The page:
Confident Putin warns Europe is ‘defenceless’

Confident Putin warns Europe is ‘defenceless’

5 hours agoBy Steve Rosenberg, Russia editorEPAThe Russian president’s speech capped a surreal week in St Petersburg

Ever since Russia’s full-scale invasion of Ukraine, Moscow has been engaged in nuclear sabre-rattling, dropping a series of not-so-subtle hints that trying to defeat a nuclear power like Russia could have disastrous consequences for those who try.

Today President Putin claimed that Russia wouldn’t need to use a nuclear weapon to achieve victory in Ukraine.

He was being interviewed at a panel discussion at the St Petersburg International Economic Forum: the annual event often described as ‘Russia’s Davos’.

There are few occasions when Mr Putin looks dovish compared to the person asking him the questions.

But when the person asking the questions is Sergei Karaganov it would be hard not to. Mr Karaganov is a hawkish Russian foreign policy expert. Last year he called for a pre-emptive nuclear strike. Today he suggested holding a “nuclear pistol” to the temple of the West over Ukraine.

President Putin wasn’t so extreme in his language.

But he is no dove.

The Kremlin leader said he did not rule out changes to Russia’s nuclear doctrine: the document which sets out the conditions under which Russia would use nuclear weapons.

“This doctrine is a living tool and we are carefully watching what is happening in the world around us and do not exclude making changes to this doctrine. This is also related to the testing of nuclear weapons.”

And he delivered a warning to those European countries who’ve been supporting Ukraine: Russia’s has “many more [tactical nuclear weapons] than there are on the European continent, even if the United States brings theirs over.”

“Europe does not have a developed [early warning system],” he added. “In this sense they are more or less defenceless.”

Tactical nuclear weapons are smaller warheads designed to destroy targets without widespread radioactive fallout.

This has been a surreal week in St Petersburg. On the one hand, a huge international economic forum has been taking place , sending the message that Russia is ready for cooperation and that, despite everything, it’s business as usual.

Clearly, though, it is not business as usual. Russia is waging war in Ukraine, a war which is now in its third year; as a result, Russia is the most heavily sanctioned country in the world.

And, right now, tensions are soaring between Russia and the West.

Earlier this week, at a meeting with international news agency chiefs in St Petersburg, President Putin suggested that Russia might supply advanced conventional long-range weapons to others to strike Western targets.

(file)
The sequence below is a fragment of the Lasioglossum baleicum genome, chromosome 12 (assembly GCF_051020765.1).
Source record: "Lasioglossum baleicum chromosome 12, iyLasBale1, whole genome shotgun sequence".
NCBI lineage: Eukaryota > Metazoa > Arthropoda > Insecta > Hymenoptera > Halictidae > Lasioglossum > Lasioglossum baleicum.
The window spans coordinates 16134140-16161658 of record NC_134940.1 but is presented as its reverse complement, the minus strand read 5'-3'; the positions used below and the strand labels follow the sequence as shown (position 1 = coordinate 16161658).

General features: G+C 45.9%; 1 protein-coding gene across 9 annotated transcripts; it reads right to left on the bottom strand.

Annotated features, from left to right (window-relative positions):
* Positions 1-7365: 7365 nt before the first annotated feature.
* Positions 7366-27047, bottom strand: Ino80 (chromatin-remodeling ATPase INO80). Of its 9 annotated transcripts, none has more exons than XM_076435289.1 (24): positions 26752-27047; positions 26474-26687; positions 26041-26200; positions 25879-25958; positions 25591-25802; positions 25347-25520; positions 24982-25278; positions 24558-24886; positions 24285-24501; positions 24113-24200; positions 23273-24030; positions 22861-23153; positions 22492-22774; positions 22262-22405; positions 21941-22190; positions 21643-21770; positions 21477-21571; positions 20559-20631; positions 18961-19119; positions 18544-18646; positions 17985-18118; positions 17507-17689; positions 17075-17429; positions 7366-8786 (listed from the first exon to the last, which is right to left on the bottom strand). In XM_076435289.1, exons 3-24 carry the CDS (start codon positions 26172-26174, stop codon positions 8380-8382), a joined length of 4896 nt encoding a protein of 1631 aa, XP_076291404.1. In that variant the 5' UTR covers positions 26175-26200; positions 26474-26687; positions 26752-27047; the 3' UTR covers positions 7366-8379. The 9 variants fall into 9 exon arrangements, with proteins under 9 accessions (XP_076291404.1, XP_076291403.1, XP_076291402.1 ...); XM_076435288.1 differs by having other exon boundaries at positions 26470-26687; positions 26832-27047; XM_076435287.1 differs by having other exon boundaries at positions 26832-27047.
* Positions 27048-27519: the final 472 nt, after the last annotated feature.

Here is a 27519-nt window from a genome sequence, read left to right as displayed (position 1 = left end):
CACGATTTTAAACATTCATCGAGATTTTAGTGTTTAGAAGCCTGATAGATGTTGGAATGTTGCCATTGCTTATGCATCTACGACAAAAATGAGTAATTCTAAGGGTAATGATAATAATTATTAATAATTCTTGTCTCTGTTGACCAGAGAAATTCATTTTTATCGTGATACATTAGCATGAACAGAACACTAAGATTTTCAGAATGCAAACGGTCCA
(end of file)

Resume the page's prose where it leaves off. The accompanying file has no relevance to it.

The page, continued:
This was his response to Nato allies allowing Ukraine to strike Russian territory with Western-supplied weapons.

He repeated the idea again today.

“We are not supplying those weapons yet, but we reserve the right to do so to those states or legal entities which are under certain pressure, including military pressure, from the countries that supply weapons to Ukraine and encourage their use on Russian territory.”

There were no details. No names.

So, to which parts of the world might Russia deploy its missiles?

“Wherever we think it is necessary, we’re definitely going to put them. As President Putin made clear, we’ll investigate this question,” Vladimir Solovyov, one of Russian state TV’s most prominent hosts, tells me.

“If you are trying to harm us you have to be pretty sure we have enough opportunities and chances to harm you.”

“In the West some will say we’ve heard this sabre-rattling before,” I respond, “and that it’s a bluff.”

“It’s always a bluff. Until the time when it is not,” Mr Solovyov replies. “You can keep thinking that Russia is bluffing and then, one day, there is no more Great Britain to laugh at. Don’t you ever try to push the Russian bear thinking that ‘Oh, it’s a kitten, we can play with it.”

CEOs from Europe and America used to flock to the St Petersburg International Economic Forum. Not any more. Instead I saw delegations from Asia, Africa, the Middle East and South America. Russia has been using this year’s event to try to show that, despite Western sanctions, there are plenty of countries in the world who are ready to do business with Russia.

And what have we learnt in St Petersburg about Vladimir Putin?

That he sounds increasingly confident and determined not to back down. He seems to believe that in the current standoff between Russia and the West, it is the West that will blink first.


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